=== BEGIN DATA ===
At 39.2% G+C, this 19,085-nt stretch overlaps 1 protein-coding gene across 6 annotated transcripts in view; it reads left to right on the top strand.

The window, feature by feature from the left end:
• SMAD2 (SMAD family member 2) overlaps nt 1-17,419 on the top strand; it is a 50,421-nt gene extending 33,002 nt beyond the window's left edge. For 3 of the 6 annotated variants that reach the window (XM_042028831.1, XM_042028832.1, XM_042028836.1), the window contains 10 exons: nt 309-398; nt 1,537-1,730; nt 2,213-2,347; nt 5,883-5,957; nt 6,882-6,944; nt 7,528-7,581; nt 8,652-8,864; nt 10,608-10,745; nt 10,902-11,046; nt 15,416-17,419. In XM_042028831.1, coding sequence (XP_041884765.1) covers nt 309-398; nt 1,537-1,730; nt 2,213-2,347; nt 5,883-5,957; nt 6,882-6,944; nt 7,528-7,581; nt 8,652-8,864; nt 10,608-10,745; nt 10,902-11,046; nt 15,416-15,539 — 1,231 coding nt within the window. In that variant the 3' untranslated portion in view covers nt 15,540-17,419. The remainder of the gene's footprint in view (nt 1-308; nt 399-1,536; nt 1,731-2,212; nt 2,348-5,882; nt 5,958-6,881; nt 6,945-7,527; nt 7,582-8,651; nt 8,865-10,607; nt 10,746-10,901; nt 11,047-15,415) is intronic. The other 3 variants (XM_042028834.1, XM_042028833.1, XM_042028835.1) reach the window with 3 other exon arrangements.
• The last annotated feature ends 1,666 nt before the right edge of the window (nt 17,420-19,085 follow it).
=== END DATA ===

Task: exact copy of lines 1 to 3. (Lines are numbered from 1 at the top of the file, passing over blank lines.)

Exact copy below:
At 39.2% G+C, this 19,085-nt stretch overlaps 1 protein-coding gene across 6 annotated transcripts in view; it reads left to right on the top strand.

The window, feature by feature from the left end:
• SMAD2 (SMAD family member 2) overlaps nt 1-17,419 on the top strand; it is a 50,421-nt gene extending 33,002 nt beyond the window's left edge. For 3 of the 6 annotated variants that reach the window (XM_042028831.1, XM_042028832.1, XM_042028836.1), the window contains 10 exons: nt 309-398; nt 1,537-1,730; nt 2,213-2,347; nt 5,883-5,957; nt 6,882-6,944; nt 7,528-7,581; nt 8,652-8,864; nt 10,608-10,745; nt 10,902-11,046; nt 15,416-17,419. In XM_042028831.1, coding sequence (XP_041884765.1) covers nt 309-398; nt 1,537-1,730; nt 2,213-2,347; nt 5,883-5,957; nt 6,882-6,944; nt 7,528-7,581; nt 8,652-8,864; nt 10,608-10,745; nt 10,902-11,046; nt 15,416-15,539 — 1,231 coding nt within the window. In that variant the 3' untranslated portion in view covers nt 15,540-17,419. The remainder of the gene's footprint in view (nt 1-308; nt 399-1,536; nt 1,731-2,212; nt 2,348-5,882; nt 5,958-6,881; nt 6,945-7,527; nt 7,582-8,651; nt 8,865-10,607; nt 10,746-10,901; nt 11,047-15,415) is intronic. The other 3 variants (XM_042028834.1, XM_042028833.1, XM_042028835.1) reach the window with 3 other exon arrangements.